• The inability to bend your elbow.
  • Your elbow looks deformed.
  • Unbearable pain.
  • Your elbow is inflamed, and your whole body feels weak, or you have a fever.
  • Pain and numbness radiating from your neck through to your fingers.


Like tennis elbow, golf elbow can occur during sports and everyday activities, especially in some occupations. Some of the specific activities, in addition to golf that can lead to golfer’s elbow include:

  • Racket sports.
  • Throwing sports.
  • Weight training with improper form.
  • Repetitive motions in occupations like construction, carpentry, and plumbing.

Repetitive motions like swinging a golf club or a tennis racket can generally lead to golf elbow if you are not careful. Still, it is more common when you use the improper form in all of the above situations. If you experience even the slightest pain during practice, you should consult a coach or fellow athlete about your form.

Golfer’s elbow is typically the result of repetitive motions over several hours throughout several days. As a result, correcting form issues or starting to rest as soon as pain starts can help prevent further injury. Playing through the pain will almost always result in more harm than good.



As with tennis elbow, your first step if you suspect golfer’s elbow is to ice the area in 15-minute intervals. Rest is the most important part of atreatment plan for golfer’s elbow

For most people, the symptoms of start to subside after adequate rest. Everyone is different, but it may take anywhere from a few days to a few weeks before the issue corrects itself.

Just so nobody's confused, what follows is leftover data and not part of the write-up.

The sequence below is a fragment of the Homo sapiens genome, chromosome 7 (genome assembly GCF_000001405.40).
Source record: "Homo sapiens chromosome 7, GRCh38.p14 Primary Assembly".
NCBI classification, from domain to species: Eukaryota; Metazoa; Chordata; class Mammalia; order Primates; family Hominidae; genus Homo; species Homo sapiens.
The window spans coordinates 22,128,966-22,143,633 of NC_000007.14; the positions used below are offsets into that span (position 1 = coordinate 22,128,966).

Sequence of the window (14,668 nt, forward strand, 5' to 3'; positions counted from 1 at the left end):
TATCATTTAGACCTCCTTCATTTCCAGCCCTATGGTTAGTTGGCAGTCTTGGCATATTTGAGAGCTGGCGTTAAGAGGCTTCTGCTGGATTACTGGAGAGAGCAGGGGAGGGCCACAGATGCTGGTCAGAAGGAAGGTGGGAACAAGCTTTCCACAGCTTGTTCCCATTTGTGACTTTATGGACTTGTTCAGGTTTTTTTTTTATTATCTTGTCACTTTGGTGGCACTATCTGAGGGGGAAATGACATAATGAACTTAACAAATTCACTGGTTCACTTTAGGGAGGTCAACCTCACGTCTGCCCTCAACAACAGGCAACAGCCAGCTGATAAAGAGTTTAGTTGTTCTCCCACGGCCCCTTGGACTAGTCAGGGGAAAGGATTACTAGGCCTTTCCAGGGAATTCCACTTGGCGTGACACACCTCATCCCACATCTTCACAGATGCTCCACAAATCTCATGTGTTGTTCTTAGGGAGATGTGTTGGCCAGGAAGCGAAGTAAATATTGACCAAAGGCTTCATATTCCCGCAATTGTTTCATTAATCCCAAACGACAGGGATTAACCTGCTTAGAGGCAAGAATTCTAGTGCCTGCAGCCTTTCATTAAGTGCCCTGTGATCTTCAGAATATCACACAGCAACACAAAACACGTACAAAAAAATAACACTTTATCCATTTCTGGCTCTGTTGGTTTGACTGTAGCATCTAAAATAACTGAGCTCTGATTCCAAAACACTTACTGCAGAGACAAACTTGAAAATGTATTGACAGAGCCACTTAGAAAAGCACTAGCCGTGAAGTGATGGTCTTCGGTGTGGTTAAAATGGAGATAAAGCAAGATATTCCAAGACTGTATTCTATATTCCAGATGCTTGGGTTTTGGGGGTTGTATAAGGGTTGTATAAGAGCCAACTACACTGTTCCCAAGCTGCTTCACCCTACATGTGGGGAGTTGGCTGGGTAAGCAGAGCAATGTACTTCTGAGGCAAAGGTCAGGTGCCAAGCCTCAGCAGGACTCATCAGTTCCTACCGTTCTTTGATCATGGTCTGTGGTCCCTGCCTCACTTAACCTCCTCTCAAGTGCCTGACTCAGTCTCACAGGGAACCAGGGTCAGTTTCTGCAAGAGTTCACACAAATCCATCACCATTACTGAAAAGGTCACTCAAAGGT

Over-the-counter medications may also help to reduce the inflammation around the elbow and provide temporary pain relief throughout healing.

If the pain persists for longer than a brief period, you may need additional support. Wearing an elbow brace orwrapping it can help support your elbow and reduce the force and strain exerted on your elbow during activity. 

A physical therapy approach can also help provide relief. Targeted exercise can strengthen and stretch the muscles around your elbow to give it extra support.

You should avoid activity that puts stress on your elbow for as long as you feel pain unless your doctor or physical therapist tells you otherwise. Jumping back into your sport can prolong the healing process and worsen the condition.

What Are the Risk Factors?

Certain factors can put you at a higher risk for developing either tennis elbow or golf elbow. If you have any of the following risk factors, you should be careful while playing sports. You are at higher risk if you:

  • Are over 40 years old.
  • Use your wrist or elbow extensively during sports.
  • Repeat the activity for two hours or more per day.
  • Smoke cigarettes.
  • Are overweight or obese.
  • Poor muscle tone.
  • Poor training techniques or regiments.

These factors can increase your risk for golf and tennis elbow, but anyone can experience these conditions in response to the overactivity of certain motions. Tennis elbow is also more common in certain occupations, like plumbers, painters, carpenters, butchers, and cooks.